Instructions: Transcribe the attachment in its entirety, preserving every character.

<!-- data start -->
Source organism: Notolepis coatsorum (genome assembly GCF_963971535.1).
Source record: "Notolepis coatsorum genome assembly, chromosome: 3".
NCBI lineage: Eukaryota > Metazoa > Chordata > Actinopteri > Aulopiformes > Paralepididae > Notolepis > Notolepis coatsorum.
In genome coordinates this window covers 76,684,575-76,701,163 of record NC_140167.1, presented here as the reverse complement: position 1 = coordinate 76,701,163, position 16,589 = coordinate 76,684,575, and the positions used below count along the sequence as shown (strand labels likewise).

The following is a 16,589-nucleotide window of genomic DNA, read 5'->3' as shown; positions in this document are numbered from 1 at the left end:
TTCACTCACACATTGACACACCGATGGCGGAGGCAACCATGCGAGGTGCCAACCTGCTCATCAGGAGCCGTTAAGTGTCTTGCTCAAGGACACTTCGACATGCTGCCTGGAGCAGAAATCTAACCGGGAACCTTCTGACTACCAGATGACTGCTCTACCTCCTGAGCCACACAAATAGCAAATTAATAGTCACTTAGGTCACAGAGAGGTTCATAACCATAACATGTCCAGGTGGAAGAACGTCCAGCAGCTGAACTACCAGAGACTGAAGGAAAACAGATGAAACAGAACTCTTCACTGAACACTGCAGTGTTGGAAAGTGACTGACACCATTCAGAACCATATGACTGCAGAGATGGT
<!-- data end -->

Source organism: Notolepis coatsorum (genome assembly GCF_963971535.1).
Source record: "Notolepis coatsorum genome assembly, chromosome: 3".
NCBI lineage: Eukaryota > Metazoa > Chordata > Actinopteri > Aulopiformes > Paralepididae > Notolepis > Notolepis coatsorum.
In genome coordinates this window covers 76,684,575-76,701,163 of record NC_140167.1, presented here as the reverse complement: position 1 = coordinate 76,701,163, position 16,589 = coordinate 76,684,575, and the positions used below count along the sequence as shown (strand labels likewise).

The following is a 16,589-nucleotide window of genomic DNA, read 5'->3' as shown; positions in this document are numbered from 1 at the left end:
TTCACTCACACATTGACACACCGATGGCGGAGGCAACCATGCGAGGTGCCAACCTGCTCATCAGGAGCCGTTAAGTGTCTTGCTCAAGGACACTTCGACATGCTGCCTGGAGCAGAAATCTAACCGGGAACCTTCTGACTACCAGATGACTGCTCTACCTCCTGAGCCACACAAATAGCAAATTAATAGTCACTTAGGTCACAGAGAGGTTCATAACCATAACATGTCCAGGTGGAAGAACGTCCAGCAGCTGAACTACCAGAGACTGAAGGAAAACAGATGAAACAGAACTCTTCACTGAACACTGCAGTGTTGGAAAGTGACTGACACCATTCAGAACCATATGACTGCAGAGATGGT